Learning how to blend cuts is an important step in crafting your spirit after distillation. Blending cuts is the process where you'll assess the distillate you've collected in jars (see our article on how to take cuts) and carefully curate the ones you want to add to your final product. It's a process that requires a bit of patience and a bit of practice.
Once you've taken your cuts during your spirit run, we then suggest you let the jars air out for 24 hours for the more volatile aroma compounds to dissipate. This can be done by covering them with a thin type of material, such as muslin cloth, being careful it does not dip into the jars. Once the 24 hours is up, line all your jars up from beginning to end and get ready for the fun to begin, because this is where you get to choose exactly what goes into your drink!
Take this time to waft a few of the jars towards your nose - just don't stick your nose into the jar as you may be met with some very strong and potent aromas. Try smelling a middle jar, then the first, and then the last – take note of the difference in aroma between them all.
Once you have an idea of what smells good to you, and what doesn't, start selecting what you want to keep. Typically, it’s easier to start from the middle (the hearts) and work your way out. Put aside the jars you don't select. Use your sense of smell first and if you want to give it a taste, place a drop or two onto a teaspoon and dilute it with a few drops of water so you can get a better idea of what it tastes like. Once you have selected your jars, combine the contents into a larger vessel and check the ABV.
Now that your cuts have been blended, the next steps will depend on the type of spirit you're making. If it’s a gin, it's time to dilute the combined distillate down to drinking level (typically 39-42% ABV) and let it rest for a week or so to settle out prior to enjoying. If, on the other hand, you’ve made a dark spirit such as rum or whiskey (although, it won’t be dark yet), it’s time to prepare for your ageing and oaking steps. These steps will contribute colour and flavour to your final product. Find out more in our article How to Age Alcohol After Distillation.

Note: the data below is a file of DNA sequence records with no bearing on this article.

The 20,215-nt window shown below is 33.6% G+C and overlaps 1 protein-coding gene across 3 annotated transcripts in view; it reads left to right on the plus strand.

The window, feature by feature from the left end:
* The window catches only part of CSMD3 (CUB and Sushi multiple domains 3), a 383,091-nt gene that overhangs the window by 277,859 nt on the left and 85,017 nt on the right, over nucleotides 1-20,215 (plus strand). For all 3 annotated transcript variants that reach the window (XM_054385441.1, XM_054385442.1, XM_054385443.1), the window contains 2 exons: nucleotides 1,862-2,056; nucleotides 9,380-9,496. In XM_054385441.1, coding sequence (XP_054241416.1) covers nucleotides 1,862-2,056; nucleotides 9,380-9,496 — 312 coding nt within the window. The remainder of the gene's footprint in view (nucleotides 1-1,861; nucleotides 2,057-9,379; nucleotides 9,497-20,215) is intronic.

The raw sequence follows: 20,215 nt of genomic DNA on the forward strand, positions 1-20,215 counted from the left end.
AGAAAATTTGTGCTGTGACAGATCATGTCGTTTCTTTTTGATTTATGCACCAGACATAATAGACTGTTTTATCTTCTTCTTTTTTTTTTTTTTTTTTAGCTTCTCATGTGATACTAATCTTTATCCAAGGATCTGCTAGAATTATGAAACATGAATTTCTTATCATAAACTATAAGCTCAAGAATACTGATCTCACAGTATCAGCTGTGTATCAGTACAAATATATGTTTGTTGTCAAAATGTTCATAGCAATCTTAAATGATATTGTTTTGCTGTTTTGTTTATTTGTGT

What about those other jars that didn’t make the cut? Fear not, this isn't wasted alcohol! Keep these aside in a separate and clearly marked container, and then add these back to another spirit run to further refine and extract better tasting portions from them. Remember to keep like spirits together - rum leftovers probably won’t go well with bourbon leftovers!
While you wait patiently for your spirit to age, make use of the time, and distill a few more batches! Once your spirit is oaked and aged you’ll be tempted to sit back and enjoy the product of your hard work. You certainly can, however, it can pay off wait until other batches are ready so you can blend them.
You can simply blend the batches to taste, after all, it’s you who will be enjoying it. Sample the batches individually, then try blending a small amount of a few together and see what you think. If you find a blend you like, then simply increase the proportions to the desired amount.
Many commercial spirits are blended. There are different regional laws around the globe that define labelling requirements, so spirits that state their age on the bottle, may contain spirit aged for different periods.